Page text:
Here we have a photo suffering from a very common problem. The wedding couple should be the main focal point of the image, but thanks to the direction of sunlight and an apparent lack of fill flash, the couple appears too dark in the photo while the background appears too bright:
Using nothing more than Photoshop's Brush Tool and a layer blend mode, as we'll see in a moment, we can easily fix things by lightening the couple and darkening the background:
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Step 1: Add A New Layer
Open the image you need to work on in Photoshop, then hold down your Alt (Win) / Option (Mac) key and click on the New Layer icon at the bottom of the Layers palette:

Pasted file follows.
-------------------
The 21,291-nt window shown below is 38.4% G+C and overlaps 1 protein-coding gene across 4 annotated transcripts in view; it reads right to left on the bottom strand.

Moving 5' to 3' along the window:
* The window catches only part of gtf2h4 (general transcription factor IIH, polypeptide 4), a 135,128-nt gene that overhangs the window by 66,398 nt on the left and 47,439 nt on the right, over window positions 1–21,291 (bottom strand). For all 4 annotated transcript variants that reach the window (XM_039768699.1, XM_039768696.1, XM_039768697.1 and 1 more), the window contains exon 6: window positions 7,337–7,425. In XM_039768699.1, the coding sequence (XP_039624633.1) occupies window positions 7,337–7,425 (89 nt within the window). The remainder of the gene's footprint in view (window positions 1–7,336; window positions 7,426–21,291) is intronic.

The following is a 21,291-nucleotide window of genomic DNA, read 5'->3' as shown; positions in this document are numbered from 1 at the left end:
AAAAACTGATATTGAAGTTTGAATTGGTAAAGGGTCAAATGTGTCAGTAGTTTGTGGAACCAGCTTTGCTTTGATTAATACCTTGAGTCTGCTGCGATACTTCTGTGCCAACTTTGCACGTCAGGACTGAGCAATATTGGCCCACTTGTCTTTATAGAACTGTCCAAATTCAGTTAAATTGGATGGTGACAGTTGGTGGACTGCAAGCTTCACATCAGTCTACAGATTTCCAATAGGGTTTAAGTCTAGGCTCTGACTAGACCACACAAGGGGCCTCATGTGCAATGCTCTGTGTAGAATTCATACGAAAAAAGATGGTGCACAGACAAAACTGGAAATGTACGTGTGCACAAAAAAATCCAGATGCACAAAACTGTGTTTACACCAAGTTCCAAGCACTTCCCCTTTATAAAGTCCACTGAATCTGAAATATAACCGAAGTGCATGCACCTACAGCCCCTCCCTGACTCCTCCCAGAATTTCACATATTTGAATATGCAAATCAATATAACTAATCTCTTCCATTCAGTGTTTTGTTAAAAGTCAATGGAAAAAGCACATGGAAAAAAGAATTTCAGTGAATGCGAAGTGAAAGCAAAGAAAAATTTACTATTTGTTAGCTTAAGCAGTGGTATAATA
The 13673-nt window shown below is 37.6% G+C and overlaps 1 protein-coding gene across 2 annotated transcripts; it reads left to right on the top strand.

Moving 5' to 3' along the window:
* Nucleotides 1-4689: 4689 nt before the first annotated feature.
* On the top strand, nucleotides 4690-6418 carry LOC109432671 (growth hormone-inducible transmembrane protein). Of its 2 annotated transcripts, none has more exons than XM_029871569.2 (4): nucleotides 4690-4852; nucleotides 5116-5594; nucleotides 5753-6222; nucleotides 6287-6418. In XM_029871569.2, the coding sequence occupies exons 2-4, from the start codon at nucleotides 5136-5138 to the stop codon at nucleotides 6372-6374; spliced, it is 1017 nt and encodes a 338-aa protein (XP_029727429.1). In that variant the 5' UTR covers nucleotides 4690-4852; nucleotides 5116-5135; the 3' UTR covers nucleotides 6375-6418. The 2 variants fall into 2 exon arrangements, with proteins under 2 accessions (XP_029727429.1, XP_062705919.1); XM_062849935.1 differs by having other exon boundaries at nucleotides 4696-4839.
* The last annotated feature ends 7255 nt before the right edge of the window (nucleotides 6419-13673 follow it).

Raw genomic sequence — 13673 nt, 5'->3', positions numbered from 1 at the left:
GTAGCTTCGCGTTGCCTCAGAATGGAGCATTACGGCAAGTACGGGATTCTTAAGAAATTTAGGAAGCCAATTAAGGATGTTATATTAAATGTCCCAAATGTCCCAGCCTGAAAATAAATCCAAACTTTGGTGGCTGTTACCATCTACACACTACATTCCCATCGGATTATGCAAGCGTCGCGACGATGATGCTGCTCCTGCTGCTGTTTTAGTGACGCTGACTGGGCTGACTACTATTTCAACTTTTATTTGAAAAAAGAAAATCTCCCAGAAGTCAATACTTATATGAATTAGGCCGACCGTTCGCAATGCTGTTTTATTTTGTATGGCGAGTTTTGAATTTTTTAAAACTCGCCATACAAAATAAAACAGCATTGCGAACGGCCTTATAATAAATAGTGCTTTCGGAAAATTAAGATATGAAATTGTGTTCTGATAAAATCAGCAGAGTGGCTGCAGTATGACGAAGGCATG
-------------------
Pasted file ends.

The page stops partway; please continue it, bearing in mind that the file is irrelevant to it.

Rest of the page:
Normally, this adds a new blank layer above the currently selected layer, but by holding down the Alt/Option key as we click on the New Layer icon, we tell Photoshop to pop open the New Layer dialog box for us before the layer is added. This gives us a chance to name the layer, and it also allows us to change a couple of important options. First, since I'll be using this layer to dodge and burn different areas of the photo, I'm going to name the layer "Dodge and Burn". You don't have to name the layer if you don't want to, but naming layers is a very good habit to get into:
The real reason why we brought up the New Layer dialog box is for the option at the very bottom, Mode. "Mode" is short for Layer Blend Mode, and by default, it's set to Normal. Change the blend mode to Overlay: